Natural hazards and climate change.

SBB protects itself against natural hazards and the consequences of climate change with transparent, modern and future-oriented natural hazard prevention. 

Various effects of climate change could jeopardise the railway system. They include changes in the soil moisture regime, which can lead to more flooding and landslides on slopes and embankments. More frequent and heavier rainfall can also cause landslides or debris flows to occur in new locations. There will be more snow avalanches and full-depth snow slides in winter. The risk of forest fires during the summer months is increasing throughout Switzerland. To counteract these risks, SBB is focussing on research and innovation. This represents the basis for proactive management of systems and natural hazards. Using state-of-the-art technology, such as Ground Penetrating Radar and satellite data, SBB experts identify terrain or rock movements at particularly exposed sites. The changes expected due to climate change are critically assessed and incorporated into risk-based planning. On average, SBB invests around CHF 10m to CHF 15m annually in protection against natural hazards, covering both investments and the maintenance of protective measures.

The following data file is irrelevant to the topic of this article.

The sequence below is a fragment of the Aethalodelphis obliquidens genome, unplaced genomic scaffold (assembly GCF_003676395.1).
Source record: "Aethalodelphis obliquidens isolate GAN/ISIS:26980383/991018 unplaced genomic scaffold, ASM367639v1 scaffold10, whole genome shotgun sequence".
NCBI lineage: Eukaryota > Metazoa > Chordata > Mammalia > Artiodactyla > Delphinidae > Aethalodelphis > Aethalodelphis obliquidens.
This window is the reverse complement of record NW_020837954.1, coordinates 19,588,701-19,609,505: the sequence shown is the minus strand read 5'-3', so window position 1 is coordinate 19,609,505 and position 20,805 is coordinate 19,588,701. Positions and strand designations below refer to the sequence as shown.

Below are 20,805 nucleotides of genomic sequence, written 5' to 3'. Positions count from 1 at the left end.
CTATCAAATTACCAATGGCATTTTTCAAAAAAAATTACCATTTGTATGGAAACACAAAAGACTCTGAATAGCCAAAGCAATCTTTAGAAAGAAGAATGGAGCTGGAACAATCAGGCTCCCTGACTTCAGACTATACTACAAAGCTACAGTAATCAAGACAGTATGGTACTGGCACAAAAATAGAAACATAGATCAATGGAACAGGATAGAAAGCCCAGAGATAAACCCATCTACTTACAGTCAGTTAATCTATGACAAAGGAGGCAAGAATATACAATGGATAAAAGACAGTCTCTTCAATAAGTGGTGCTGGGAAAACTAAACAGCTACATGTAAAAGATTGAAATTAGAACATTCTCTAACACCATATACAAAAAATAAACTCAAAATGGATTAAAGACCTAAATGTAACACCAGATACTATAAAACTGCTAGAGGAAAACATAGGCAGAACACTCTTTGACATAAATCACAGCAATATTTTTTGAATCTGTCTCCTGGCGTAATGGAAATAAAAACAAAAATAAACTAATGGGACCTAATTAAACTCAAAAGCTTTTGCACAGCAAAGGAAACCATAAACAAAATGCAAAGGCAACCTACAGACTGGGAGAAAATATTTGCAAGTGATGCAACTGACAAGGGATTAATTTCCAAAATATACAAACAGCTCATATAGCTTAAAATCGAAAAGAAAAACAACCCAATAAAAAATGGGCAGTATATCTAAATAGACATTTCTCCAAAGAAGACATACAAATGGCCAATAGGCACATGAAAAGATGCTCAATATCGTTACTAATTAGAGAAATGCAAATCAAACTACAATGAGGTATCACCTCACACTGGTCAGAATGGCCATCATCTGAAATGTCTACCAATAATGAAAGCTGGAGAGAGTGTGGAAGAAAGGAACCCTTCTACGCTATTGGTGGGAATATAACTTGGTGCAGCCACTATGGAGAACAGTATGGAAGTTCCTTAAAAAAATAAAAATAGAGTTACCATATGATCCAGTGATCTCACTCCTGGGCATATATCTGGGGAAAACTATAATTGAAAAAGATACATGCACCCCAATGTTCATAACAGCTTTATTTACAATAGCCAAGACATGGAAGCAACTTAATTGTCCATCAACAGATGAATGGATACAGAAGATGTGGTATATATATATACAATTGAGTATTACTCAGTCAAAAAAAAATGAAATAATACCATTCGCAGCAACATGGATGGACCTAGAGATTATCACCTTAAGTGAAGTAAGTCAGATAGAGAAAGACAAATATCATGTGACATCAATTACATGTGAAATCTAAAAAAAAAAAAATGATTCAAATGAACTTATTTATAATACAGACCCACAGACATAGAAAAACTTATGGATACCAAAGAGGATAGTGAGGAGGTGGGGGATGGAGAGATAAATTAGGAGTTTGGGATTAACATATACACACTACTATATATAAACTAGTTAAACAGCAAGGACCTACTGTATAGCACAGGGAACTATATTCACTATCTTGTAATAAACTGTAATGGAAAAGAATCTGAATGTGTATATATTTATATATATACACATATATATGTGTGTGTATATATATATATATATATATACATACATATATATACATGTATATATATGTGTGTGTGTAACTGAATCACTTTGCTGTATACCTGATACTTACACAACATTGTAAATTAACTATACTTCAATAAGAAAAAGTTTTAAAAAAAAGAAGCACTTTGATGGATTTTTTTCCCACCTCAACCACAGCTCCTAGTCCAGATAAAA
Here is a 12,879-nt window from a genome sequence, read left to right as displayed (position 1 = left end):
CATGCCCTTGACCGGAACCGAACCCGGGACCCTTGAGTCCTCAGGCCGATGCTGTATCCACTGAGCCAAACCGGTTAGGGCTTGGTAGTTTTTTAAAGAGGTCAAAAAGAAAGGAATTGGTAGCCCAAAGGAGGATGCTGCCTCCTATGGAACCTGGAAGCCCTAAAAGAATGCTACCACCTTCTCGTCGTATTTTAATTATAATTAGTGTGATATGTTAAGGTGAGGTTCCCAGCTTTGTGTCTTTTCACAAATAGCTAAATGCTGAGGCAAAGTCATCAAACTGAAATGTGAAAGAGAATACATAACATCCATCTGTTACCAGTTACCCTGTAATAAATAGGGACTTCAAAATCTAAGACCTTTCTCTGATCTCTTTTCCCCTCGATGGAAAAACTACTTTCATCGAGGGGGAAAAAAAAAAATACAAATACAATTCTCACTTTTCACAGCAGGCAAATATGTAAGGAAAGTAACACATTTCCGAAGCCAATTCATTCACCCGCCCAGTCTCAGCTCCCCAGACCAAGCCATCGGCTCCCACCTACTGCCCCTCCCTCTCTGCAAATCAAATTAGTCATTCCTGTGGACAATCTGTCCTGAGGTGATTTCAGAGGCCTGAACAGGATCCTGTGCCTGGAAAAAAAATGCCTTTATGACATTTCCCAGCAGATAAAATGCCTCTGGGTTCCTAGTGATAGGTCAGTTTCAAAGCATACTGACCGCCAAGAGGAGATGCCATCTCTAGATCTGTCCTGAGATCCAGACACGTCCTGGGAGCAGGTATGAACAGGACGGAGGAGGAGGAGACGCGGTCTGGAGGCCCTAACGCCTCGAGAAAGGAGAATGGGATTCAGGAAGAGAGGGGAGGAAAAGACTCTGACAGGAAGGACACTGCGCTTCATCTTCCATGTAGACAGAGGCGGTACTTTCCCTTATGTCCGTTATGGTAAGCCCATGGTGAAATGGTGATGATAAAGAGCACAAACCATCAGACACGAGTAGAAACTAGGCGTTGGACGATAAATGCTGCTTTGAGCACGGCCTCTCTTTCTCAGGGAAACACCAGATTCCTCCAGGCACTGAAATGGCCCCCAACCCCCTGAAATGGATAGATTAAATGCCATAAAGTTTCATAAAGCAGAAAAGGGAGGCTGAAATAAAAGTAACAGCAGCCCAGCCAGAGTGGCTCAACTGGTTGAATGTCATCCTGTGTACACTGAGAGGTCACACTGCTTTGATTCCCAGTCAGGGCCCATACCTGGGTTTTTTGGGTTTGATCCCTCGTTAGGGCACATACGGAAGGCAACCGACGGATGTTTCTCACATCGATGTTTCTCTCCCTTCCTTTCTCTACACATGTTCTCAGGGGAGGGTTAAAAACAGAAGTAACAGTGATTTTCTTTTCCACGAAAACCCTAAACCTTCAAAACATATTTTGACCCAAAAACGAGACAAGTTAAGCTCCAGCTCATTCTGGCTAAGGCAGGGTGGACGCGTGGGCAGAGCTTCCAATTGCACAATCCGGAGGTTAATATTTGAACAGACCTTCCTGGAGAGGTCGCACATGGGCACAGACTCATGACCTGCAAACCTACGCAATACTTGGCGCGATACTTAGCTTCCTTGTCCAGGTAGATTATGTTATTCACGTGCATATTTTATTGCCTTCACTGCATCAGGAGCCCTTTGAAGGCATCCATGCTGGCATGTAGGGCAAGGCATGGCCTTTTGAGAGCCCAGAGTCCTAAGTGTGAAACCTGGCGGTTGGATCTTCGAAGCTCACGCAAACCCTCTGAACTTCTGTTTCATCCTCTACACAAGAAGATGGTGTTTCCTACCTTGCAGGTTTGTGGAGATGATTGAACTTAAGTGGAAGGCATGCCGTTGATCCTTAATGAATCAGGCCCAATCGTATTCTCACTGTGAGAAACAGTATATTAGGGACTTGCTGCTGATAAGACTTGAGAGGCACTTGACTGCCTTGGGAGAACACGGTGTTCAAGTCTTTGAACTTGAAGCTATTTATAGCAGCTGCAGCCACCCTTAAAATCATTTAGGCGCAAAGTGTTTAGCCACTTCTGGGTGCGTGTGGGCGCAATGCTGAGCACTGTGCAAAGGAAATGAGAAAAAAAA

Forests as a protective shield.

Around 1,100km of SBB’s railway network is exposed to various natural hazards. Some 8,700ha of forest protects railway tracks against avalanches, rockfall and other natural hazards along a total track length of around 340km. Higher temperatures, longer dry periods and the associated increased risk of forest fires require adjustments to protective forest management. This is because only a healthy and diverse forest can provide sufficient protection against natural hazards. In addition, rail passengers are protected against natural hazards by around 5,400 protective structures as well as monitoring with alarm systems, natural hazard alerts and the avalanche service. These include protective dams, rockfall protection nets, rock support systems, but also avalanche control structures, debris collection solutions and stream barriers. Geologists, forestry engineers, natural and environmental scientists, biologists and other natural hazard specialists, who assess the situation on site and maintain the protective structures, thereby helping to ensure safe rail operations.

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